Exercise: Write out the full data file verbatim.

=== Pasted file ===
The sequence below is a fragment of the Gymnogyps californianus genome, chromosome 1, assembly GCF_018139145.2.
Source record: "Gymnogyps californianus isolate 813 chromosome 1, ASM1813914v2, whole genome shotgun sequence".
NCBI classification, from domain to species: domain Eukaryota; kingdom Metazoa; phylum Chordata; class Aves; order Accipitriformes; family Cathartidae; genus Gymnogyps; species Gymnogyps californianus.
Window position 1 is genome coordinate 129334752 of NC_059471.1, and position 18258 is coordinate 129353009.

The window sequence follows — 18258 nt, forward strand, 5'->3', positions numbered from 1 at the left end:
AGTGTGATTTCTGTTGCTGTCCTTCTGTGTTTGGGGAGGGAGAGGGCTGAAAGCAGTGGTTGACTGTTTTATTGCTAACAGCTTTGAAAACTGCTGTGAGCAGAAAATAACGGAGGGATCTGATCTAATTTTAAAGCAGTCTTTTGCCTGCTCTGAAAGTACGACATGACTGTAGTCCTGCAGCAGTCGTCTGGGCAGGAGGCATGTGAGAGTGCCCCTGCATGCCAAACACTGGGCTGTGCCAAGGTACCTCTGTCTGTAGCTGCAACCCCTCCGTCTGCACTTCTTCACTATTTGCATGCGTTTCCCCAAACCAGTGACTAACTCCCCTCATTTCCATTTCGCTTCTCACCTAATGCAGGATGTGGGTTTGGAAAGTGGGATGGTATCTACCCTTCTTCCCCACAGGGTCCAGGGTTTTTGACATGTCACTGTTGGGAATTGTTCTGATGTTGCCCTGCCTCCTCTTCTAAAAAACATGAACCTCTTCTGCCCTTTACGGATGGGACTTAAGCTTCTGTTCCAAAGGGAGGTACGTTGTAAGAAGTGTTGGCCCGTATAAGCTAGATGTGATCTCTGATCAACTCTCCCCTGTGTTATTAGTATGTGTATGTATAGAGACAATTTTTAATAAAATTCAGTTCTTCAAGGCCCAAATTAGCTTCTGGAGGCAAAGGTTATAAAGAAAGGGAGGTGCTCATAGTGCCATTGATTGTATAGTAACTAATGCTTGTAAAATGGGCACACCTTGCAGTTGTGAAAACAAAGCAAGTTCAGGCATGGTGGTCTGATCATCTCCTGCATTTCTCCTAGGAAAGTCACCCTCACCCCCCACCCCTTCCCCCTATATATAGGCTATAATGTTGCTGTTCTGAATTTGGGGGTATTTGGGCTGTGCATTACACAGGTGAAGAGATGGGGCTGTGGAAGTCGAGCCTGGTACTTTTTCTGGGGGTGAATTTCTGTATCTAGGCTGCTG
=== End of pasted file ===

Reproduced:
The sequence below is a fragment of the Gymnogyps californianus genome, chromosome 1, assembly GCF_018139145.2.
Source record: "Gymnogyps californianus isolate 813 chromosome 1, ASM1813914v2, whole genome shotgun sequence".
NCBI classification, from domain to species: domain Eukaryota; kingdom Metazoa; phylum Chordata; class Aves; order Accipitriformes; family Cathartidae; genus Gymnogyps; species Gymnogyps californianus.
Window position 1 is genome coordinate 129334752 of NC_059471.1, and position 18258 is coordinate 129353009.

The window sequence follows — 18258 nt, forward strand, 5'->3', positions numbered from 1 at the left end:
AGTGTGATTTCTGTTGCTGTCCTTCTGTGTTTGGGGAGGGAGAGGGCTGAAAGCAGTGGTTGACTGTTTTATTGCTAACAGCTTTGAAAACTGCTGTGAGCAGAAAATAACGGAGGGATCTGATCTAATTTTAAAGCAGTCTTTTGCCTGCTCTGAAAGTACGACATGACTGTAGTCCTGCAGCAGTCGTCTGGGCAGGAGGCATGTGAGAGTGCCCCTGCATGCCAAACACTGGGCTGTGCCAAGGTACCTCTGTCTGTAGCTGCAACCCCTCCGTCTGCACTTCTTCACTATTTGCATGCGTTTCCCCAAACCAGTGACTAACTCCCCTCATTTCCATTTCGCTTCTCACCTAATGCAGGATGTGGGTTTGGAAAGTGGGATGGTATCTACCCTTCTTCCCCACAGGGTCCAGGGTTTTTGACATGTCACTGTTGGGAATTGTTCTGATGTTGCCCTGCCTCCTCTTCTAAAAAACATGAACCTCTTCTGCCCTTTACGGATGGGACTTAAGCTTCTGTTCCAAAGGGAGGTACGTTGTAAGAAGTGTTGGCCCGTATAAGCTAGATGTGATCTCTGATCAACTCTCCCCTGTGTTATTAGTATGTGTATGTATAGAGACAATTTTTAATAAAATTCAGTTCTTCAAGGCCCAAATTAGCTTCTGGAGGCAAAGGTTATAAAGAAAGGGAGGTGCTCATAGTGCCATTGATTGTATAGTAACTAATGCTTGTAAAATGGGCACACCTTGCAGTTGTGAAAACAAAGCAAGTTCAGGCATGGTGGTCTGATCATCTCCTGCATTTCTCCTAGGAAAGTCACCCTCACCCCCCACCCCTTCCCCCTATATATAGGCTATAATGTTGCTGTTCTGAATTTGGGGGTATTTGGGCTGTGCATTACACAGGTGAAGAGATGGGGCTGTGGAAGTCGAGCCTGGTACTTTTTCTGGGGGTGAATTTCTGTATCTAGGCTGCTG